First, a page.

‘You want to go to the big clubs. Their ambition is promotion and if you don’t get that then it’s a bad season. Draws aren’t good enough, it’s pressure – but I like the pressure.

‘It was just a shame that, as a team, we were inconsistent. Maybe you bring in some players and they can’t handle the pressure of playing in front of 17,000 every week.

‘Okay, you’re used to 3-4,000 at a game, but, all of a sudden, this is playing in front of a massive crowd – and that can get to some.

‘Whether I’m playing in front of 17,000 or 1,000, it’s all the same to me. That comes with age as well, the older you are you don’t take any notice of the crowd, it comes naturally, especially playing at home at Fratton Park.

‘Teams would come to us and we’d hear them afterwards in their dressing room celebrating a draw. They loved playing at Fratton Park and it raised their game 10 per cent.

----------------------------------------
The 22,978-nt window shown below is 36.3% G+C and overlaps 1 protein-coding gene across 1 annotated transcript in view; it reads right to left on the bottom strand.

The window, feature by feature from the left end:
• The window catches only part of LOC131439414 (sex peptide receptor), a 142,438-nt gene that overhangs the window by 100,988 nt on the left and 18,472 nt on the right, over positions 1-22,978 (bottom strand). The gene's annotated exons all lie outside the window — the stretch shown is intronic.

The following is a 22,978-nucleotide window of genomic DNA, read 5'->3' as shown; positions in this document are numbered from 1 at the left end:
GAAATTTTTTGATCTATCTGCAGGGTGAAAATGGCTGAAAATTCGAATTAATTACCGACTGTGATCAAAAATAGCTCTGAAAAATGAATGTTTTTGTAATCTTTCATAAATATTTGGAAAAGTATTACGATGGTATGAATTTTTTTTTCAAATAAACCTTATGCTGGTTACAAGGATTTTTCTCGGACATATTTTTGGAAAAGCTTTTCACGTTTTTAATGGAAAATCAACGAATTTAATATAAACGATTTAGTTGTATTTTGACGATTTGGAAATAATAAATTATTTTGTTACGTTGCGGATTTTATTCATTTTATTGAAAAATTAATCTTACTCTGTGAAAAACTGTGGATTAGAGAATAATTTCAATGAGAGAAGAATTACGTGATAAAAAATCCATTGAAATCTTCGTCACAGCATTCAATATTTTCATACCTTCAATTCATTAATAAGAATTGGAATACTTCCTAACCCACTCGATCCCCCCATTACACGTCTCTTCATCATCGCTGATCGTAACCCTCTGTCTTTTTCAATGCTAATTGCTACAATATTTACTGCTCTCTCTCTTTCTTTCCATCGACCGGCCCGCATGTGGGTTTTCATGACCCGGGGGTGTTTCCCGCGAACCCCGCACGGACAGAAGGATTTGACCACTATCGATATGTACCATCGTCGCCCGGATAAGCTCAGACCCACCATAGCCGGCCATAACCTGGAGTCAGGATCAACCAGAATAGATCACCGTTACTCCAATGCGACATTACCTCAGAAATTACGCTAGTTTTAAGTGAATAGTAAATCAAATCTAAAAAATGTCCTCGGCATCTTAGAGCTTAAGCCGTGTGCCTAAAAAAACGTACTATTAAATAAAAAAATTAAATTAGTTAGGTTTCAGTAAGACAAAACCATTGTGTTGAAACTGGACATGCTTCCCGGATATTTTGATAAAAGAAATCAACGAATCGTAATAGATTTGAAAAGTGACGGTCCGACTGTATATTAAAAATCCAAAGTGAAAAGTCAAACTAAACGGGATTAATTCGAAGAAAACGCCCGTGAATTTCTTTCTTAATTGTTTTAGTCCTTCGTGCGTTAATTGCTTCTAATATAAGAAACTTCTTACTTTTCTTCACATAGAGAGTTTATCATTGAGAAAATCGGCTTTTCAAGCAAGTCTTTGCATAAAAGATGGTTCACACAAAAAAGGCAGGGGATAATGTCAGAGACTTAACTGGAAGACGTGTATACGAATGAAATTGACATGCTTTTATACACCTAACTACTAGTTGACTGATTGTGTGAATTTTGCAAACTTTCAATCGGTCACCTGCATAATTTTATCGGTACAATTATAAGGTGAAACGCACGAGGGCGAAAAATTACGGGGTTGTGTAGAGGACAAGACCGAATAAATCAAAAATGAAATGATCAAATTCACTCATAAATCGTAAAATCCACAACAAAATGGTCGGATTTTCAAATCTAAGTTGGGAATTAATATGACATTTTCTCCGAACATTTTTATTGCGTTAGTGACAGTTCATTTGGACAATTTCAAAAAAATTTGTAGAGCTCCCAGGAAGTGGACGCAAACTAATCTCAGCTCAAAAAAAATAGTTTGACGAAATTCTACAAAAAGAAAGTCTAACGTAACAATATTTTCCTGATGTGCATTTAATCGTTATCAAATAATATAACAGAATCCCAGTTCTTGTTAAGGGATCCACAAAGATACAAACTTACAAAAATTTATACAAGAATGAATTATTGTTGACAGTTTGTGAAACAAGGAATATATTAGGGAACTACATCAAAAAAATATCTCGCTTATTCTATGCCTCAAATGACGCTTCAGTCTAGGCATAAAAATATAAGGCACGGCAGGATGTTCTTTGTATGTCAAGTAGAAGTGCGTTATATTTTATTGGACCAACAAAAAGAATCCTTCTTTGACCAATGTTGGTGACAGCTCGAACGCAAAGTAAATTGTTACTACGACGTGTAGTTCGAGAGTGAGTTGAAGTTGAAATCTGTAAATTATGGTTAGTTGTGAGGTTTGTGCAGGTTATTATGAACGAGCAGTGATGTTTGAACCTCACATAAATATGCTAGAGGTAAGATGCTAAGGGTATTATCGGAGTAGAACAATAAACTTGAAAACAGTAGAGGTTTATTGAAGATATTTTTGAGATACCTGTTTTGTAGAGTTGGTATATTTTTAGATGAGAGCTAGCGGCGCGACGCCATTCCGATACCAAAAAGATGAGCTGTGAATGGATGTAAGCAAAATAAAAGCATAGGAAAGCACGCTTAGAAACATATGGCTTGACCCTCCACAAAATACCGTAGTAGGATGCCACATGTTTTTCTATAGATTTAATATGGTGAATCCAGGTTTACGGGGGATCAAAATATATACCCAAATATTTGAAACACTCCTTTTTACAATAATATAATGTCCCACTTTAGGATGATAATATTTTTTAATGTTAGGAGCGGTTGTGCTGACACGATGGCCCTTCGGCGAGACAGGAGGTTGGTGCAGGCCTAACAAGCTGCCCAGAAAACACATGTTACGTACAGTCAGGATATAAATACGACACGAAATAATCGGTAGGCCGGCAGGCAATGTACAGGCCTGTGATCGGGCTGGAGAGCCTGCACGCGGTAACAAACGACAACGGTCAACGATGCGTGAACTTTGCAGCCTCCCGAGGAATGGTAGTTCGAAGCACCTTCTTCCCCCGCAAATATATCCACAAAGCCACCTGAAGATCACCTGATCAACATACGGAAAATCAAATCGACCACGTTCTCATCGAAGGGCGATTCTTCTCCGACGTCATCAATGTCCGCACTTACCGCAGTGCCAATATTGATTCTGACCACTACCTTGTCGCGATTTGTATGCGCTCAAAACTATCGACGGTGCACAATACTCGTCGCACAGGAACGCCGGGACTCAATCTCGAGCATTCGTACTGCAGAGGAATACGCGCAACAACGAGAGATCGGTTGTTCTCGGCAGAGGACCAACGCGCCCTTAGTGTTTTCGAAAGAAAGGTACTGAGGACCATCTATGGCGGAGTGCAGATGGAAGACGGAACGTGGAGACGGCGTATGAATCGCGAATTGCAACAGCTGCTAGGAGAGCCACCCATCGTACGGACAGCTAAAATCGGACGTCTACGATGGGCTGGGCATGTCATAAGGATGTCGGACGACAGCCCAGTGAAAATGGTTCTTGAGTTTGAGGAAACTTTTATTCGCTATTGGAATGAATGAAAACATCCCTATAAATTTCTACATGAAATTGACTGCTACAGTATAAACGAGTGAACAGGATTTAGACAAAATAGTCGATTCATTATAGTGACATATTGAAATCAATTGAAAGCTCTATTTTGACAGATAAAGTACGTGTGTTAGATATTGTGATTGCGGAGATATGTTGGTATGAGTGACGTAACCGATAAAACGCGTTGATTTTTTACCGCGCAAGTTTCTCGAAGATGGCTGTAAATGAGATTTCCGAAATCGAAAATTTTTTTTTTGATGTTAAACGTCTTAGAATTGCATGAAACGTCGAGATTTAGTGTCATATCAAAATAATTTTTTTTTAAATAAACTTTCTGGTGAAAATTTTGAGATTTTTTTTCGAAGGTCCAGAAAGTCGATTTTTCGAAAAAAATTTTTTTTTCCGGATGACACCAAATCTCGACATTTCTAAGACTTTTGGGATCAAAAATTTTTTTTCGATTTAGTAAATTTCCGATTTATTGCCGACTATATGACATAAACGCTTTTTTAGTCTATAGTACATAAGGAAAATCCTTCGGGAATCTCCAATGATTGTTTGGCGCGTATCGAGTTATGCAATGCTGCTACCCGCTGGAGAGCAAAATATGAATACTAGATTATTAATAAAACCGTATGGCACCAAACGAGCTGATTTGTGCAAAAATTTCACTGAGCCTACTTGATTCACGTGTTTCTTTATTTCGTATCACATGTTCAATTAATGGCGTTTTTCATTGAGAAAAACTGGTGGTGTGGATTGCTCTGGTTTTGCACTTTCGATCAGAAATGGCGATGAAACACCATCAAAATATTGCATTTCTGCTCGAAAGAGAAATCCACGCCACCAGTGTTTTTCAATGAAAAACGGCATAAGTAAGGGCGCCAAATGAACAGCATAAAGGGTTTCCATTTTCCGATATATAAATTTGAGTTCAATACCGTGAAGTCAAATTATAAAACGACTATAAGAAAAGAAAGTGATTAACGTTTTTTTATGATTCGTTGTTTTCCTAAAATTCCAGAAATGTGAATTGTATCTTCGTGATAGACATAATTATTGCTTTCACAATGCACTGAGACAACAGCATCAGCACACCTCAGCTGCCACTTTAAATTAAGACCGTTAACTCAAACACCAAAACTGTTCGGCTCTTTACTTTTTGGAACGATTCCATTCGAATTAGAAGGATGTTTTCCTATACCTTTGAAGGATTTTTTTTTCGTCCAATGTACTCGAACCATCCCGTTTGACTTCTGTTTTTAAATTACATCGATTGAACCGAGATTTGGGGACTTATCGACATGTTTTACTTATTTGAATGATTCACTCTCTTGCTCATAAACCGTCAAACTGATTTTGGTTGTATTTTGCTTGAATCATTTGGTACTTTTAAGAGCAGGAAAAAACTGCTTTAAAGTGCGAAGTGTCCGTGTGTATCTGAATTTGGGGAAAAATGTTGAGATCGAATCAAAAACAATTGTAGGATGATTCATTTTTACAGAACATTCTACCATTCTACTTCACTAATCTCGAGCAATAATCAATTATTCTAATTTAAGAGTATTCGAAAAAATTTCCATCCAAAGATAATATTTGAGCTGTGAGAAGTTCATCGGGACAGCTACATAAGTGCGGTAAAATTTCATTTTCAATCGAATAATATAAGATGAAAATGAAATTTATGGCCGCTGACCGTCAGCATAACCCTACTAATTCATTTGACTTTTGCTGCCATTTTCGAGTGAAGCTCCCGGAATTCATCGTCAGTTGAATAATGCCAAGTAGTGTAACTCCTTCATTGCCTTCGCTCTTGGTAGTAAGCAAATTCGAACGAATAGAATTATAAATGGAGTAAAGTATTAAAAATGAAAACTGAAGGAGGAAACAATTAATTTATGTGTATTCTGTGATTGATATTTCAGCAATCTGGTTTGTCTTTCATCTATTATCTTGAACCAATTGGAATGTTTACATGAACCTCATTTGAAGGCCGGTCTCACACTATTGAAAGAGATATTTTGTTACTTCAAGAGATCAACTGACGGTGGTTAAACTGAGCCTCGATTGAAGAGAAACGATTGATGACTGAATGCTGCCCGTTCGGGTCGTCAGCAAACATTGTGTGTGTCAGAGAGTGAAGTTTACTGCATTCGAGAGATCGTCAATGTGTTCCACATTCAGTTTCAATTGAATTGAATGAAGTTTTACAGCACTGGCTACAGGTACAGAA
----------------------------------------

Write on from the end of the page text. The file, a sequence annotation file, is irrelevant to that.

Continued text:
‘You need the work-rate to match them, but we didn’t most games. That’s why the season fizzled out and, unfortunately, that’s why Andy got the sack.’

Jed Wallace was voted The News/Sports Mail’s Player of the Season by supporters ahead of his departure for Wolves.

Runner-up was Dunne, capping an excellent individual campaign for the hard-working midfielder, reflecting his popularity among the Fratton faithful.

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Within two weeks of season’s completion, Cook was unveiled as manager in May 2015 and set about the essential squad clear-out with relish.

Dunne said: ‘If I was going to root up my family, with my missus in no fit state to be left on her own after having a caesarean, I wanted to know if I’d actually be playing.

‘Cookie’s response was “You will be given a fair crack of the whip” and stuff like that. Obviously I wasn't for him, that’s fine, just tell me that so I’m not holding on and considering moving my family here.

‘Funnily enough, I lived in Port Solent the previous season, spending 3-4 days in a club house in Port Solent. It was written into my contract that they had to pay for my accommodation in the area – then they sold the house!

‘There were four of us, with Patrick Agyemang, Nicky Shorey and Ben Chorley living with me. Bondz N’Gala had also been there at the start, but then left.